Have you ever tasted young cassava top leaves cooked on coconut milk? This video will walk you through the process. The reliable and tasty cassava is well known for its tuber (root crop) but also for its top leaves which can be cooked on coconut milk.
[This is the rough transcript on our video of “How to cook cassava top leaves on coconut milk.”]
Wednesdays and Saturdays are market days in Calabanga so farmers are out with their fresh produce.
There’s plenty of vegetables at the public market more so during the early morning hours like between six to seven in the morning.
Now, we have here, actually bought, two bundles of fresh harvest of cassava top leaves and two whole coconuts. its because we are cooking young cassava top leaves on coconut milk. (Cassava: Manihot esculenta (commonly called cassava, yuca, manioc, “mandioca,” Brazilian arrowroot, kamoteng kahoy, balingoy.)
[Editor’s note: That is the answer to the question/hint on what are we cooking on this previous video.]
Sis in law Emily was kept busy selecting the top most young leaves from the matured ones first. Auntie Lina kept a watchful eye on the process.
The background sound, not the music, was brother Benny’s grating of the coconut meat which video of that whole process was posted earlier in our Youtube channel.
Emily first tried the cut and dice method using knife of the selected cassava top leaves, which actually was quicker.
Then, opted to tearing the leaves later.
Benny came up with five pieces of smoked salted fish, washed it up and started de-boning. It will give the distinct taste and aroma for the cassava leaves.
Deboning takes sometime, we only need the flesh and nothing of any hint of fish bone or something.
Now that we have all ingredients washed and ready, the cooking phase begins.
Here, Benny strained the cooconut milk to remove any runaway bits of coconut meat. (We posted a video on how to make fresh coconut milk earlier, check it out).
We are cookin on a small cast iron wok pan.
We are using about three cups of cococream.
He diced the garlic, onion and also pressed some ginger. Dropped the diced garlic, onion and ginger on the pan, followed by deboned smoked fish. (Instead of smoked fish,other alternative include meat, chicken, hotdog, or anything preferred that will enhance taste and appearance.)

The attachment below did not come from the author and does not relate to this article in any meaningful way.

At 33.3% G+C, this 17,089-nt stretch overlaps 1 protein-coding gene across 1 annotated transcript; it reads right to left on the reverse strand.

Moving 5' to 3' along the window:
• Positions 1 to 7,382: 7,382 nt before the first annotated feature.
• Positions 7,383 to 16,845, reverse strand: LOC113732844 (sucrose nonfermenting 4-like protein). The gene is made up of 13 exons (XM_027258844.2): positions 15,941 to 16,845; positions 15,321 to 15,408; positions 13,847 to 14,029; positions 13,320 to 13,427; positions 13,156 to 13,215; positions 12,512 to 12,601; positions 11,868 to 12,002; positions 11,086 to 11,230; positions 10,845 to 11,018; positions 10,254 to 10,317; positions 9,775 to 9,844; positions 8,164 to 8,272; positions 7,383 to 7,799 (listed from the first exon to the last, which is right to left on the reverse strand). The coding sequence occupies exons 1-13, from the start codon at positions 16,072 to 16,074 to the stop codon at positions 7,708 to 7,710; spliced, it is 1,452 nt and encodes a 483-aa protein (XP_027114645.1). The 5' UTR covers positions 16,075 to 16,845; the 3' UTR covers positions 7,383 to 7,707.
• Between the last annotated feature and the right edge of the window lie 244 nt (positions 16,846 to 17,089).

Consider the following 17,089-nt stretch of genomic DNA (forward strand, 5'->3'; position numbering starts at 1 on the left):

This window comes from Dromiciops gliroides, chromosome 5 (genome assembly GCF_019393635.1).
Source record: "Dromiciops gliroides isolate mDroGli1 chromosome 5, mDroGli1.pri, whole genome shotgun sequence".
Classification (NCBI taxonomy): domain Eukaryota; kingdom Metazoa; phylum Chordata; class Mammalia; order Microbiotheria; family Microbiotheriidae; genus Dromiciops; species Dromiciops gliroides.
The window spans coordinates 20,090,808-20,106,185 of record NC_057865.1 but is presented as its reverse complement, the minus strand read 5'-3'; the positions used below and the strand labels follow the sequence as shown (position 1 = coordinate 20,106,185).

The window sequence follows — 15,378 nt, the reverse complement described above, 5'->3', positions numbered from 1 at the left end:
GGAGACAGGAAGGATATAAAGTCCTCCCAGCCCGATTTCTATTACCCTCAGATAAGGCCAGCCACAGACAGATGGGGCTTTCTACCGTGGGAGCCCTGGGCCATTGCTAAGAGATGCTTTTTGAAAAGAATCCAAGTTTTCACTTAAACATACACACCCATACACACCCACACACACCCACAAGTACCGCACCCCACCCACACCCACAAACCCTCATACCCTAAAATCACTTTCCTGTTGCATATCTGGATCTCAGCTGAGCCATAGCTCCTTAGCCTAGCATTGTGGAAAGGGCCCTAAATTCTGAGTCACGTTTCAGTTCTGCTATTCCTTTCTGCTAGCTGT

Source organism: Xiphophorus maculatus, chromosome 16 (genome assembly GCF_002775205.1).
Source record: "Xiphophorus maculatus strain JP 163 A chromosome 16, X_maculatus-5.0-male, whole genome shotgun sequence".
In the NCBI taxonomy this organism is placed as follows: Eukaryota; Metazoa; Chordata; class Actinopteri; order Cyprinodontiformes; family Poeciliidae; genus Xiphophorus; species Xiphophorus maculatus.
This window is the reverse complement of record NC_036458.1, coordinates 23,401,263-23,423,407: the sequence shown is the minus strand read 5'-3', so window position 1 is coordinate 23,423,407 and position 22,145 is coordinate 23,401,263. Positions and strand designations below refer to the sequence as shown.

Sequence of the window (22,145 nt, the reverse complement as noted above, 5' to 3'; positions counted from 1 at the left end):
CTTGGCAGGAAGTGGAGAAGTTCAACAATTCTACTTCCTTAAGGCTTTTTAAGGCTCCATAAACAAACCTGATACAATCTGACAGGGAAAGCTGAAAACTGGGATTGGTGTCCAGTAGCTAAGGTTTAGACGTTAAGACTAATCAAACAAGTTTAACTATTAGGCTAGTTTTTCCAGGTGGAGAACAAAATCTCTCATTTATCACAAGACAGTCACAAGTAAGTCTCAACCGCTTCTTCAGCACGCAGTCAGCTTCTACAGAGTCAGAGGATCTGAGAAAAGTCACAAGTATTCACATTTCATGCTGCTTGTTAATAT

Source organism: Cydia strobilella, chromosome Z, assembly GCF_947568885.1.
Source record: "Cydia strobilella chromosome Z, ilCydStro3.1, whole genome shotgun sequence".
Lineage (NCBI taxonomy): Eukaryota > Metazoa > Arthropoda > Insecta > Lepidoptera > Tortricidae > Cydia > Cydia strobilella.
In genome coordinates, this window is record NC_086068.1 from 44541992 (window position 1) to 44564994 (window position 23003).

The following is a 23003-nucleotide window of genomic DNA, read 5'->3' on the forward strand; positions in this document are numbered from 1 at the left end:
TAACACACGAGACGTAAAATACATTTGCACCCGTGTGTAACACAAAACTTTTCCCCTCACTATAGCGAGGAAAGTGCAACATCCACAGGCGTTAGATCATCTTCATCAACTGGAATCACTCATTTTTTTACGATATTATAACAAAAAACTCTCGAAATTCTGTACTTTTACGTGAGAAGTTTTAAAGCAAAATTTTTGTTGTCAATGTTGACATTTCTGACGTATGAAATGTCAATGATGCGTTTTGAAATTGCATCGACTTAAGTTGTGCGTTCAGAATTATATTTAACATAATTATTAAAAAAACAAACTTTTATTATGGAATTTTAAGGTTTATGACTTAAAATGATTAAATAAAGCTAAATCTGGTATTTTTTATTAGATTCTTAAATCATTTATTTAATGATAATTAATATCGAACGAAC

Next, added the de-boned smoked fish.
Then, added dash of rock salt. Remember not to add too much as the smoked fish is already salted. We do not want the vegie to be salty.
Brod Benny adds seasoning for more flavor, although it may not be necessary.
Stir the mixture for sometime so the coconut milk will not coagulate, and the cream will mix evenly in the process. Let it boil for about two minutes to thoroughly spread the flavor of smoked fish on the cream and notice as it start to form bubbles (boil).
Then, add the cassava leaves, (we’re using) about 4 cups.
Give it a light handed mix.
Don’t forget to add pepper. Green pepper is okay but red pepper would have looked better. For the distinct chili taste, add the small hot peppers that gives distinct sting on the taste buds.
Benny adds a twist on the cassava, with a hint of sugar. Last of the ingredients, add a tablespoon of sugar and let it boil some more minutes.
An extended cooking time will make the coconut milk transform into sort of oil, but on this demo, we preferred not to.
Now that cooking is done, here is our tasty, finished cooked cassava top leaves on coconut milk.
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Watch the full video on our Youtube channel on this link: How to cook young cassava top leaves on coconut milk.